The Fragmented Novel:  A Reading List
(with links to essays on each book)

by Ted Gioia
1  Winesburg, Ohio
Sherwood Anderson

Anderson's 1919 book blurred the boundaries
between the short story collection and the novel.   

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2  The Golden Ass
Apuleius

Apuleius set the blueprint for the discursive,
disjointed novel back in the 2th century AD.

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3  The Atrocity Exhbition
J.G. Ballard

Ballard tells readers they don't need to read these
fragments sequentially, and can even skip passages.

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4  2666
Roberto Bolaño

Originally envisioned as 5 separate books, 2666
was published a single novel by Bolaño's estate.

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5  When the Killing's Done
T.C. Boyle

Boyle is a master of intersecting stories where history,
biography and sheer imagination mix effortlessly.

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6  The Martian Chronicles
Ray Bradbury

Imagine traveling to Mars, but instead of aliens you
discover the equivalent of Anderson's
Winesburg, Ohio.

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7  The Illustrated Man
Ray Bradbury

Bradbury draws on 'cinematic tattoos' to develop
many of his pet themes of the era.

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8  People of the Book
Geraldine Brooks

Brooks covers 700 years of history in this
page turner about, yes, turning pages.

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9  Stand on Zanzibar
John Brunner

John Brunner draws on the techniques of John Dos
Passos in crafting this prescient New Wave sci-fi novel.

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10  The Master and the Margarita
Mikhail  Bulgakov

Ancient Rome and the 20th century Soviet Union
intersect in this multilayered novel by Mikhail Bulgakov.

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11  The Soft Machine
William Burroughs

Long before Microsoft Word taught us about cut-and-
paste, William Burroughs applied it to his fiction.

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12  Possession
A.S. Byatt

Byatt integrates diary entries, letters and poetry in
this Victorian and modern fiction mash-up

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13  If On a Winter's Night a Traveler
Italo Calvino

Calvino offers his readers a glimpse of ten separate
unfinished novels in this classic of
lectio interruptus.

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14  Answered Prayers
Truman Capote

Capote promised a grand Proustian gossip novel, but
only a few disconnected chapters were ever written.

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15  The House on Mango Street
Sandra Cisneros

Cisneros proved that the fragmented novel could also
serve as entry-level fiction for student readers.

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16  Hopscotch
Julio Cortázar

Why would you start reading a novel at chapter 73? Only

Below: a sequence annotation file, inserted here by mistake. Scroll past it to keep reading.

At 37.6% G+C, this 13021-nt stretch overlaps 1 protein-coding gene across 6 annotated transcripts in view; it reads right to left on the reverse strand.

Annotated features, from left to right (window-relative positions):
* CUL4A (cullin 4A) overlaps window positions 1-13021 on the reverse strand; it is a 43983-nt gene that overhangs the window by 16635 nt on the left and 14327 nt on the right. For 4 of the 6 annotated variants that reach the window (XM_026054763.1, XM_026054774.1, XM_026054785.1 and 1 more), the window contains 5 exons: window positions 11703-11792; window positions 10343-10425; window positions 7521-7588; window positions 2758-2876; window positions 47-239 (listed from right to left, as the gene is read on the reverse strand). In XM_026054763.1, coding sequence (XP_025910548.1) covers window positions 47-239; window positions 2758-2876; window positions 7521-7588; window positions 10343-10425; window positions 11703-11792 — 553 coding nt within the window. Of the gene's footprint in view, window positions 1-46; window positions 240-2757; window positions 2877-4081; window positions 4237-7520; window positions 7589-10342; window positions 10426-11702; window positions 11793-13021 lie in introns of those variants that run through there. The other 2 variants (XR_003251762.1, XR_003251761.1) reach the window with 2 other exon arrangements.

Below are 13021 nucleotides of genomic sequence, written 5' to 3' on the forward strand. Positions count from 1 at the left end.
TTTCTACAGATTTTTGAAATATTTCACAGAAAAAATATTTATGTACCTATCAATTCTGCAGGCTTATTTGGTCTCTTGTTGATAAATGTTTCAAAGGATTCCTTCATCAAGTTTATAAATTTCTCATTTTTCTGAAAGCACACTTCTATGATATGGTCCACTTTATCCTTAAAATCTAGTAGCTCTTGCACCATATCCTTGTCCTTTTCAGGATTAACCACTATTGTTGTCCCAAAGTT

Julio Cortázar knows for sure.

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17 House of Leaves
Mark Z. Danielewski

You can read it as a verbal equivalent of a cabinet of horrors,
or as some sort of a Borgesian nightmare brought to life.

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18 The Fifty Year Sword
Mark Z. Danielewski

Danielewski's novels are a cross between a typographer's
nightmare and regurgitated alphabet soup.

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19  Only Revolutions
Mark Z. Danielewski

The reader is advised to turn the book upside down
every 8 pages and read it in the opposite direction.

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20  Underworld
Don DeLillo

DeLilllo jumps freely, without warning, from vignette to
vignette, character to character, decade to decade.

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21 VALIS
Philip K. Dick

Dick drew on a 8,000 page journal, which he called Exegisis,
in creating the strangest sci-fi novel of its day.

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22   Manhattan Transfer
John Dos Passos

Dos Passos jotted down dialogue, facts, slogans, a textual
collage waiting to be assembled into something larger.

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23  USA Trilogy
John Dos Passos

Dos Passos draws on everything from headlines to song
lyrics in constructing a novel that resembles a scrapbook.

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24  A Visit from the Goon Squad
Jennifer Egan

One story begets another, and on and on.  But what goes
around eventually comes around in Egan's rich novel.

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25  The Serialist
David Gordon

Gordon mixes in trashy sci-fi, hard-boiled detective fiction
and a vampire story into this mash-up of genre styles.

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26  The Red House
Mark Haddon

Haddon's novel imitates cinematic techniques with its
frequent scene shifts and changing angles of perspective.

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27  Demon Box
Ken Kesey

It's the middle of the Reagan administration, and Ken Kesey
starts talking about writing a novel-in-a-box

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28  Gods Without Men
Hari Kunzru

Kunzru's century-hopping novel is, in many ways,
emblematic of the new style of fragmented fiction.

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29  The Wanderer
Fritz Leiber

In this Hugo-winning novel, Leiber juggles 15 separate
plots, changing scene and characters every few paragraphs.

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30  The Golden Notebook
Doris Lessing

"I keep four notebooks," writer Anna Wulf tells herself, each for
a different facet of her life.

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31 Wittgenstein's Mistress